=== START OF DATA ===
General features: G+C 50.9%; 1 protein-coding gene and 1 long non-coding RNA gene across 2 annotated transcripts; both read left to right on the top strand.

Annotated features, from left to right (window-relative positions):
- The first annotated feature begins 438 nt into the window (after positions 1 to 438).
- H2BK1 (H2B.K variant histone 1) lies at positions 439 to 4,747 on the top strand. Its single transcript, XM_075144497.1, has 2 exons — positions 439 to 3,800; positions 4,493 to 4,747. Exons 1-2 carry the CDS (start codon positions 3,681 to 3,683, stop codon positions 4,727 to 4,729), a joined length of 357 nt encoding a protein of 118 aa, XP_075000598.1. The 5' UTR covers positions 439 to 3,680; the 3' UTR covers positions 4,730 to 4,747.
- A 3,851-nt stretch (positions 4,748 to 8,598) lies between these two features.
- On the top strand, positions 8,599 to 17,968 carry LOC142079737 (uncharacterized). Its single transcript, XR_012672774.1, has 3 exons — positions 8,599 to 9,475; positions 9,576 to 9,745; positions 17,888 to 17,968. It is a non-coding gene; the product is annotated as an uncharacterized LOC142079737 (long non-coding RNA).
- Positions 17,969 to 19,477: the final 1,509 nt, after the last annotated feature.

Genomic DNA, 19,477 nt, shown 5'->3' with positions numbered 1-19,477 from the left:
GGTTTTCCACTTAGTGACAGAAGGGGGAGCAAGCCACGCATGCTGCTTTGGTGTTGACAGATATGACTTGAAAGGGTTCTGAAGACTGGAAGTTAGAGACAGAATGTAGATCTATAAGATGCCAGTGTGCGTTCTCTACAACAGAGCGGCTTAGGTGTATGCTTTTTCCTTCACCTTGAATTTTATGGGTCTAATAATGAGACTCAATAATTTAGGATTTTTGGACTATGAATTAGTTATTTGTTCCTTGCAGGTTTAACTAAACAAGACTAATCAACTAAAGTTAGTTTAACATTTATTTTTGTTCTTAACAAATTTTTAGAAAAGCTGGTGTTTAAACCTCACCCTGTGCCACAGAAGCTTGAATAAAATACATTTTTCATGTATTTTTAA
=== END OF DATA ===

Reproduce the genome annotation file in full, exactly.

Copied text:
General features: G+C 50.9%; 1 protein-coding gene and 1 long non-coding RNA gene across 2 annotated transcripts; both read left to right on the top strand.

Annotated features, from left to right (window-relative positions):
- The first annotated feature begins 438 nt into the window (after positions 1 to 438).
- H2BK1 (H2B.K variant histone 1) lies at positions 439 to 4,747 on the top strand. Its single transcript, XM_075144497.1, has 2 exons — positions 439 to 3,800; positions 4,493 to 4,747. Exons 1-2 carry the CDS (start codon positions 3,681 to 3,683, stop codon positions 4,727 to 4,729), a joined length of 357 nt encoding a protein of 118 aa, XP_075000598.1. The 5' UTR covers positions 439 to 3,680; the 3' UTR covers positions 4,730 to 4,747.
- A 3,851-nt stretch (positions 4,748 to 8,598) lies between these two features.
- On the top strand, positions 8,599 to 17,968 carry LOC142079737 (uncharacterized). Its single transcript, XR_012672774.1, has 3 exons — positions 8,599 to 9,475; positions 9,576 to 9,745; positions 17,888 to 17,968. It is a non-coding gene; the product is annotated as an uncharacterized LOC142079737 (long non-coding RNA).
- Positions 17,969 to 19,477: the final 1,509 nt, after the last annotated feature.

Genomic DNA, 19,477 nt, shown 5'->3' with positions numbered 1-19,477 from the left:
GGTTTTCCACTTAGTGACAGAAGGGGGAGCAAGCCACGCATGCTGCTTTGGTGTTGACAGATATGACTTGAAAGGGTTCTGAAGACTGGAAGTTAGAGACAGAATGTAGATCTATAAGATGCCAGTGTGCGTTCTCTACAACAGAGCGGCTTAGGTGTATGCTTTTTCCTTCACCTTGAATTTTATGGGTCTAATAATGAGACTCAATAATTTAGGATTTTTGGACTATGAATTAGTTATTTGTTCCTTGCAGGTTTAACTAAACAAGACTAATCAACTAAAGTTAGTTTAACATTTATTTTTGTTCTTAACAAATTTTTAGAAAAGCTGGTGTTTAAACCTCACCCTGTGCCACAGAAGCTTGAATAAAATACATTTTTCATGTATTTTTAA